On Customs leaving Southend

My last schoolboy summer holiday saw a ladybird infestation, and my tackling Stranger In A Strange Land with amateur cricket as a backdrop at the Chalkwell Park I often visited. As summer gave way to autumn, my childhood ended as my career began.

I began my full-time working life in November 1976 at HM Customs and Excise. In one of those little ironies I started at Metropolitan House in Victoria Avenue (now called Victoria House), just a few floors above where I had been signing on during that summer.

In those days HM Customs and Excise employed something like 5000 people in Southend-on-Sea. Not only did they have a significant presence in Metropolitan House, but they could also claim offices in the following locations:

Alexander House, Portcullis House, Baryta House, Coleman House (subsequently C.E. Heath House), Carby House, the Prudential building, Maitland House, and an significant IT operations in Shoeburyness.

I may have missed an office or two out; this is just my memory after all. Added to this, Cupids Country Club was a Civil Service Sports ground.

It was the Thatcher government that saw the beginning of the decline. The job that Maggie’s minions started looks to be completed within the next five years, if reports are to be believed.

Of course times change, and progress marches on. But my generation had a substantial employer in the borough, offering a career and good money. In those days we also had Access/Mastercard, a large Inland Revenue presence, significant insurance companies (including C.E. Heath, or CUACO), and manufacturers like Amstrad, Hi-Tech, Lesney – all in addition to HM Customs and Excise.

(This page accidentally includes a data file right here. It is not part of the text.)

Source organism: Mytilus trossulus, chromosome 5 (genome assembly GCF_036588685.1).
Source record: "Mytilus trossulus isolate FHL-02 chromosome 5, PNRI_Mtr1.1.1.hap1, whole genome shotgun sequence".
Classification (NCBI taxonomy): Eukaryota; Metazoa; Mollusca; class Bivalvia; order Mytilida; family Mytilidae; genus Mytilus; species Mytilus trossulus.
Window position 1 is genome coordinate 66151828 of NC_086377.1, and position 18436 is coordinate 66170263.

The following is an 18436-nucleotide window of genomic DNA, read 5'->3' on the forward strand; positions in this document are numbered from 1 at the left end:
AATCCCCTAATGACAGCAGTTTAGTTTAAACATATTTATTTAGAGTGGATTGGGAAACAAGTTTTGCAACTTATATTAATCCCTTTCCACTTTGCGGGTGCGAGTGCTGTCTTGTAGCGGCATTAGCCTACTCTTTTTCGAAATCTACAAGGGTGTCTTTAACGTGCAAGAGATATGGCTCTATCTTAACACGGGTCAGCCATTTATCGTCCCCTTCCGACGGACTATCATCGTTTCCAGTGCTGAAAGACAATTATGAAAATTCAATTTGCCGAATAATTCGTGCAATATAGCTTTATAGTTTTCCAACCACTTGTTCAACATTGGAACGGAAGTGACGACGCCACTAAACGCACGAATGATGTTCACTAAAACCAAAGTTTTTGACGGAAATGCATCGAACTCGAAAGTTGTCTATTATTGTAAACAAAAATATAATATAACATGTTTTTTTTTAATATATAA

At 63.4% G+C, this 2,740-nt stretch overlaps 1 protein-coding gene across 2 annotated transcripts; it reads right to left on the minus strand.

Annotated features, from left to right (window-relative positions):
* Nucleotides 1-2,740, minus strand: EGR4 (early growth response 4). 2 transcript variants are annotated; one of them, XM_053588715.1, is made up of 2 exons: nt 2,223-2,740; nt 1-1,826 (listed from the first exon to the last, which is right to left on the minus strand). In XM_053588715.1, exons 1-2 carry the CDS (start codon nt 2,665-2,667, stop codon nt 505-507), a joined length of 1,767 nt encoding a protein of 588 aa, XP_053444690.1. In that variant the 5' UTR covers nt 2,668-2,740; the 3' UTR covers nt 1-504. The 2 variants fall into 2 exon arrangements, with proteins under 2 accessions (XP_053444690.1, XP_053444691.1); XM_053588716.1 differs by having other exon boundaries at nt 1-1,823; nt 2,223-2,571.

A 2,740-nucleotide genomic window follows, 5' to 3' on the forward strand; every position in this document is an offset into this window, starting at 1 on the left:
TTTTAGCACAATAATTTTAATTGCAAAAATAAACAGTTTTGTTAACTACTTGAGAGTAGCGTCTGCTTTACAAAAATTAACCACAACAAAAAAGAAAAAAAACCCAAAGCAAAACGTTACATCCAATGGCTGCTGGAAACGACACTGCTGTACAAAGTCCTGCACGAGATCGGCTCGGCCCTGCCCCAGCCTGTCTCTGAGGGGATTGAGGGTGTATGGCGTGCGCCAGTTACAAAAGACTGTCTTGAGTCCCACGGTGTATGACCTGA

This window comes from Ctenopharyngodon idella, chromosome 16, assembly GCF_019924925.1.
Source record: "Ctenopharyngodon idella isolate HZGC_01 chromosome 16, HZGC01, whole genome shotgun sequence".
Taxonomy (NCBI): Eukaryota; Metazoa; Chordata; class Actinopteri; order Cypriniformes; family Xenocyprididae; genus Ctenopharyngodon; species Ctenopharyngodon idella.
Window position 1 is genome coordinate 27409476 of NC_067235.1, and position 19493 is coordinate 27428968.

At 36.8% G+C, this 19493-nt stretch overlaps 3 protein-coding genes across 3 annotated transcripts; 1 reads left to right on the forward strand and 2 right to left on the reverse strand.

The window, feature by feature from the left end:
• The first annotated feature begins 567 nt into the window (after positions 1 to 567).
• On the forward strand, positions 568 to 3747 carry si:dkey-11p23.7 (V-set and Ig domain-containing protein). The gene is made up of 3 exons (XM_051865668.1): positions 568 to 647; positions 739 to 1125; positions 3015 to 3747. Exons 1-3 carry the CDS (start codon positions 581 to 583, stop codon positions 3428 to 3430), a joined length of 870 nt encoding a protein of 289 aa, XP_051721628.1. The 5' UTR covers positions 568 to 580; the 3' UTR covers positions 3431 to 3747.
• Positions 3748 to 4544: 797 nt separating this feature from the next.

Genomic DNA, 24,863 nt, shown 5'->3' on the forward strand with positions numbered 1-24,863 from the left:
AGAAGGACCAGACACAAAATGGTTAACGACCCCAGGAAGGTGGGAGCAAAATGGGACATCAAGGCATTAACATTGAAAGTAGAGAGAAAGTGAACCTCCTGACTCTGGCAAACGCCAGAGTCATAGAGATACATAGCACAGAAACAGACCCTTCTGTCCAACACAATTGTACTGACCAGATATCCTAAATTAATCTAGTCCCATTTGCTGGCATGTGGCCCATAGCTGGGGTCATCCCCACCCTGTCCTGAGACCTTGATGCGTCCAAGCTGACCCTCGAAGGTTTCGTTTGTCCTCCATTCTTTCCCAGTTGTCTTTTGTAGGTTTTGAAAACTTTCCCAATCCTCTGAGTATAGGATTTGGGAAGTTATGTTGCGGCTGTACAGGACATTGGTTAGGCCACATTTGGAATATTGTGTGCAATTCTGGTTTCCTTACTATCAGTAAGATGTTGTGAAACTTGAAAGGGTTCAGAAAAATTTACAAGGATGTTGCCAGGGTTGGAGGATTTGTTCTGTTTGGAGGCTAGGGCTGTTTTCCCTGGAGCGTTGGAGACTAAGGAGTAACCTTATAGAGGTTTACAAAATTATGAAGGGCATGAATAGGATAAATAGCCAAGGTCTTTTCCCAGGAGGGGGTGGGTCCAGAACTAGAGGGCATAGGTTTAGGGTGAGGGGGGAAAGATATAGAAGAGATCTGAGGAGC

Victoria Avenue was a buzzing, thriving office environment in those long ago days. Whether it will ever be thus again is debatable, even unlikely. Time marches on, but progress is not always welcome. When HM Revenue and Customs, as HMC&E is now known, finally bids adieu to Southend I think we will have lost something of value.

I want the current central library locally listed

One of my little campaigns at the moment is centred round the current central library building in Victoria Avenue. There is a new library being built in Southend’s town centre, a joint venture with the university, and this will replace the current central library. Naturally, once open will lead to questions about the ‘old’ building (since it was built in my lifetime it does not seem that old). I am hoping to avoid seeing this building demolished, and to this end I am looking at have it locally listed.

The central library, in my opinion, is a wonderful example of 1970s architecture. Whilst I am sure there are better examples, none are threatened. Whilst I am not suggesting that the wrecking ball is on standby I do not want to wait until it is too late to do anything. The library, whilst in need of some TLC, is still a perfectly serviceable building that should be preserved for the community. I fancy some sort of cultural centre being housed here after the library contents have been transferred, although I do have an open mind for any other suggested uses.

I am not the first to have tried this – local listing for the central library was declined before. Anyway, I am going to try and have made inquiries.

Here is the response to my recent inquiry: